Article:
Apple’s global security head indicted for bribery charges

A Californian grand jury has issued indictments against Apple’s head of global security, Thomas Moyer, for allegedly bribing two Santa Clara County policemen to obtain four concealed firearms licences.

The charges arose following a two-year investigation by the District Attorney’s Office, which found that the two policemen, Rick Sung and James Jensen, allegedly held up the issuance of these licences and refused to release them to Moyer until he provided something of value.

“Undersheriff Sung and Captain Jensen treated CCW licences as commodities and found willing buyers. Bribe seekers should be reported to the District Attorney’s Office, not rewarded with compliance,” district attorney Jeff Rosen said.

In the indictment [PDF], the District Attorney’s Office accuses Moyer of entering into a deal with the policemen to “donate” 200 iPads to the Santa Clara County Sheriff’s Office in exchange for the licences. 

The iPads had a total value of around $70,000, the District Attorney’s Office said.

Under state law, applicants of the carrying a concealed weapon (CCW) licence must demonstrate “good cause” for the licence, in addition to completing a firearms course and having good moral character, but the sheriff ultimately has broad discretion in determining who should qualify, the District Attorney’s Office explained.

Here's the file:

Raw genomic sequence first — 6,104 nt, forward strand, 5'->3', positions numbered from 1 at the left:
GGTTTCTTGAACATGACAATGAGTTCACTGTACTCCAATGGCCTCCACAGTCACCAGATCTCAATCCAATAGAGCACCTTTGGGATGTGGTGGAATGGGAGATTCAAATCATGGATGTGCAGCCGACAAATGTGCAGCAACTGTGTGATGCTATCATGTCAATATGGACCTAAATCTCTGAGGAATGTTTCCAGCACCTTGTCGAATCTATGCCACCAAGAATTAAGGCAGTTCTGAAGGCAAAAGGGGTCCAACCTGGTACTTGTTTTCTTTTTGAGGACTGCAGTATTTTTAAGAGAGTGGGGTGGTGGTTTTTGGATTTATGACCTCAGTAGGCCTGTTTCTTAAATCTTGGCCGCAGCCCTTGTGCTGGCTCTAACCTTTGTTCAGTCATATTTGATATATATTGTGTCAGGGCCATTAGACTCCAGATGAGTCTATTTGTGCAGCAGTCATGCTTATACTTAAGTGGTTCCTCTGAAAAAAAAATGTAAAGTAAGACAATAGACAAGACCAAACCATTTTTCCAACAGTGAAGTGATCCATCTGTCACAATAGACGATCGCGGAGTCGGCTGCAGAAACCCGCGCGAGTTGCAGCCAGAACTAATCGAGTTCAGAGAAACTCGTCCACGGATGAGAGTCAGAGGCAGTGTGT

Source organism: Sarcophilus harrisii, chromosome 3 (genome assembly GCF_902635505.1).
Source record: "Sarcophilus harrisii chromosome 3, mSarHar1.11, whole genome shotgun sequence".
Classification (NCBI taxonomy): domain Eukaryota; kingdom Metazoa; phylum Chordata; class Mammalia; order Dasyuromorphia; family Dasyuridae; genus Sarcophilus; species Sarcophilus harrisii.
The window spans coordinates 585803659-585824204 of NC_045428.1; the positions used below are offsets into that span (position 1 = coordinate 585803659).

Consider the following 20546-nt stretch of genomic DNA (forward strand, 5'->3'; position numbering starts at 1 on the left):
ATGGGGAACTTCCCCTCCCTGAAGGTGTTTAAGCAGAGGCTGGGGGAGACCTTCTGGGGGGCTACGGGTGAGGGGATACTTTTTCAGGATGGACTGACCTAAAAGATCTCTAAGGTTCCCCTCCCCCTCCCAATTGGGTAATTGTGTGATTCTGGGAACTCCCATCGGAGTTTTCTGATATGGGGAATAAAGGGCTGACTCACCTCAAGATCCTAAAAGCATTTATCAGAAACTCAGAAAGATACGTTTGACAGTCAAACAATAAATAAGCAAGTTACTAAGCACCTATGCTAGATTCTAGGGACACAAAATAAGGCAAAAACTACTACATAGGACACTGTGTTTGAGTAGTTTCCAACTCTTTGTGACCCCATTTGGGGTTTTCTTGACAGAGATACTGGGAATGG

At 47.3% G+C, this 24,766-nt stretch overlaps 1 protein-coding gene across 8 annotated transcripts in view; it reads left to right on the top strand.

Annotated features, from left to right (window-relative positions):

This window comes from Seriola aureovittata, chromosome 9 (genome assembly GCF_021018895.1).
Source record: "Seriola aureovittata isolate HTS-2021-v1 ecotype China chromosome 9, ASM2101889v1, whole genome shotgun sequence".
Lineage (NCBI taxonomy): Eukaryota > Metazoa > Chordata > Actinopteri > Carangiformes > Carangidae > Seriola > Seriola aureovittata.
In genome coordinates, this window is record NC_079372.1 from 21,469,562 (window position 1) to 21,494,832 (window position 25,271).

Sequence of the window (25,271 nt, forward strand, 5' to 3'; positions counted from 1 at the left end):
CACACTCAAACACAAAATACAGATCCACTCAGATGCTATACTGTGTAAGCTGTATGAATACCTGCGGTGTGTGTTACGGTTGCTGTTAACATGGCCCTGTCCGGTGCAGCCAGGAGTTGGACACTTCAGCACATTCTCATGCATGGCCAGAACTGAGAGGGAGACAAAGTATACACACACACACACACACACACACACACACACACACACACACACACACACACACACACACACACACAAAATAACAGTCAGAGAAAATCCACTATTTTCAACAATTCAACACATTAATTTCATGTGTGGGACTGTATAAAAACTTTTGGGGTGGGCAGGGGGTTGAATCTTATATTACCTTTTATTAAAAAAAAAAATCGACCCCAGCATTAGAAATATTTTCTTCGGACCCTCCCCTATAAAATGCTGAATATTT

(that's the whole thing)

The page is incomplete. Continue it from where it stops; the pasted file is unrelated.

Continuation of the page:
Despite Moyer and the two policemen allegedly coming to an agreement, the bribery transaction was eventually cancelled when the accused parties realised the District Attorney’s Office had submitted a search warrant to seize the sheriff department’s concealed firearms licences records.

Moyer has worked at Apple for 15 years and has been the company’s head of global security since November 2018, according to his LinkedIn profile. 

The indictments follow four former eBay employees being charged for cyberstalking a married Massachusetts couple in September. The charged individuals, in that case, were formerly in eBay’s security and intelligence teams.


Former Uber CSO charged for 2016 hack cover-up

DOJ officials say former Uber CSO Joe Sullivan lied to management about the security breach and paid hush money to the hackers.

US charges five hackers from Chinese state-sponsored group APT41

US says APT41 orchestrated intrusions at more than 100 companies across the world, ranging from software vendors, video gaming companies, telcos, and more.

Court stops Apple from taking away Epic’s developer access, Unreal Engine protected

Updated: However, Fortnite will remain absent from the App Store, for now.

US district court blocks Trump’s WeChat ban

The presiding judge granted the motion to block the ban as there is ‘scant little evidence’ that it effectively addresses national security concerns.

Former IT director gets jail time for selling government’s Cisco gear on eBay

Former Horry County IT security director sentenced to two years in federal prison.

Don't forget to share

You may also like...

Leave a Reply

Your email address will not be published. Required fields are marked *